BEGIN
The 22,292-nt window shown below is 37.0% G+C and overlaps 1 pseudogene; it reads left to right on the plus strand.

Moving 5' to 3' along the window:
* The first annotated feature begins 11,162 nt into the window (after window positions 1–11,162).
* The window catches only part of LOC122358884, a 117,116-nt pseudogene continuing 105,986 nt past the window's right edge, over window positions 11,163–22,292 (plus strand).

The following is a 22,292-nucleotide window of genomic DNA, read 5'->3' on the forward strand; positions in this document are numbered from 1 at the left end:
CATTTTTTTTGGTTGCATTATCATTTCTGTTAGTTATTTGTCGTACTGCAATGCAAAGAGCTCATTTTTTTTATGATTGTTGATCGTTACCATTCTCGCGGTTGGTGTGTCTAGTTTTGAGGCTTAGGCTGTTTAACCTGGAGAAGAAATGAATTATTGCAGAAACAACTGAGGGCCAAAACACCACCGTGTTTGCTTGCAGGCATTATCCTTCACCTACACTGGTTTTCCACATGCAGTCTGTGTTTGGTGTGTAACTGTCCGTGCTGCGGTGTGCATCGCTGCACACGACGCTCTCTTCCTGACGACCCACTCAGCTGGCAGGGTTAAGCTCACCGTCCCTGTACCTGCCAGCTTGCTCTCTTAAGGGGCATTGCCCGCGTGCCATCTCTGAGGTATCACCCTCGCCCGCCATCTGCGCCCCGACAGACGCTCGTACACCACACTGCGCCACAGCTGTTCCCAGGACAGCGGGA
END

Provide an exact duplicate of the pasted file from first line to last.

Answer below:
The 22,292-nt window shown below is 37.0% G+C and overlaps 1 pseudogene; it reads left to right on the plus strand.

Moving 5' to 3' along the window:
* The first annotated feature begins 11,162 nt into the window (after window positions 1–11,162).
* The window catches only part of LOC122358884, a 117,116-nt pseudogene continuing 105,986 nt past the window's right edge, over window positions 11,163–22,292 (plus strand).

The following is a 22,292-nucleotide window of genomic DNA, read 5'->3' on the forward strand; positions in this document are numbered from 1 at the left end:
CATTTTTTTTGGTTGCATTATCATTTCTGTTAGTTATTTGTCGTACTGCAATGCAAAGAGCTCATTTTTTTTATGATTGTTGATCGTTACCATTCTCGCGGTTGGTGTGTCTAGTTTTGAGGCTTAGGCTGTTTAACCTGGAGAAGAAATGAATTATTGCAGAAACAACTGAGGGCCAAAACACCACCGTGTTTGCTTGCAGGCATTATCCTTCACCTACACTGGTTTTCCACATGCAGTCTGTGTTTGGTGTGTAACTGTCCGTGCTGCGGTGTGCATCGCTGCACACGACGCTCTCTTCCTGACGACCCACTCAGCTGGCAGGGTTAAGCTCACCGTCCCTGTACCTGCCAGCTTGCTCTCTTAAGGGGCATTGCCCGCGTGCCATCTCTGAGGTATCACCCTCGCCCGCCATCTGCGCCCCGACAGACGCTCGTACACCACACTGCGCCACAGCTGTTCCCAGGACAGCGGGA